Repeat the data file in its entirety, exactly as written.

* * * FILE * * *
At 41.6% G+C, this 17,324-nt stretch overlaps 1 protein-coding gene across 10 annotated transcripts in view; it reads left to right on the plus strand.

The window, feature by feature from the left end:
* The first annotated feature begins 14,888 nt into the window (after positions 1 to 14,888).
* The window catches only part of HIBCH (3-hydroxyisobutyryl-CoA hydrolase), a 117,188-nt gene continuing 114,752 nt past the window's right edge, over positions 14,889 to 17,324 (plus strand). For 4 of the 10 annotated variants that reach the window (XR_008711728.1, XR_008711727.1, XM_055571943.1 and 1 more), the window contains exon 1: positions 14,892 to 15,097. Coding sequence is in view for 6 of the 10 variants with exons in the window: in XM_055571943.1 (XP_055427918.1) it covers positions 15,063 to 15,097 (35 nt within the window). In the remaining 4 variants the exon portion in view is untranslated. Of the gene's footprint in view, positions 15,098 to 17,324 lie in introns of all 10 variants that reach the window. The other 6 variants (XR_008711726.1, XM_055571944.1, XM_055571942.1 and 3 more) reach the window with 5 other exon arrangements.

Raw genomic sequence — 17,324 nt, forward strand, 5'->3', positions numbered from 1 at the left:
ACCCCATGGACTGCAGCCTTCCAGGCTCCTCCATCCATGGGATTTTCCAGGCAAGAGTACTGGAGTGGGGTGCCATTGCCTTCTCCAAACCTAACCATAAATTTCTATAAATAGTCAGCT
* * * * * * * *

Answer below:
At 41.6% G+C, this 17,324-nt stretch overlaps 1 protein-coding gene across 10 annotated transcripts in view; it reads left to right on the plus strand.

The window, feature by feature from the left end:
* The first annotated feature begins 14,888 nt into the window (after positions 1 to 14,888).
* The window catches only part of HIBCH (3-hydroxyisobutyryl-CoA hydrolase), a 117,188-nt gene continuing 114,752 nt past the window's right edge, over positions 14,889 to 17,324 (plus strand). For 4 of the 10 annotated variants that reach the window (XR_008711728.1, XR_008711727.1, XM_055571943.1 and 1 more), the window contains exon 1: positions 14,892 to 15,097. Coding sequence is in view for 6 of the 10 variants with exons in the window: in XM_055571943.1 (XP_055427918.1) it covers positions 15,063 to 15,097 (35 nt within the window). In the remaining 4 variants the exon portion in view is untranslated. Of the gene's footprint in view, positions 15,098 to 17,324 lie in introns of all 10 variants that reach the window. The other 6 variants (XR_008711726.1, XM_055571944.1, XM_055571942.1 and 3 more) reach the window with 5 other exon arrangements.

Raw genomic sequence — 17,324 nt, forward strand, 5'->3', positions numbered from 1 at the left:
ACCCCATGGACTGCAGCCTTCCAGGCTCCTCCATCCATGGGATTTTCCAGGCAAGAGTACTGGAGTGGGGTGCCATTGCCTTCTCCAAACCTAACCATAAATTTCTATAAATAGTCAGCT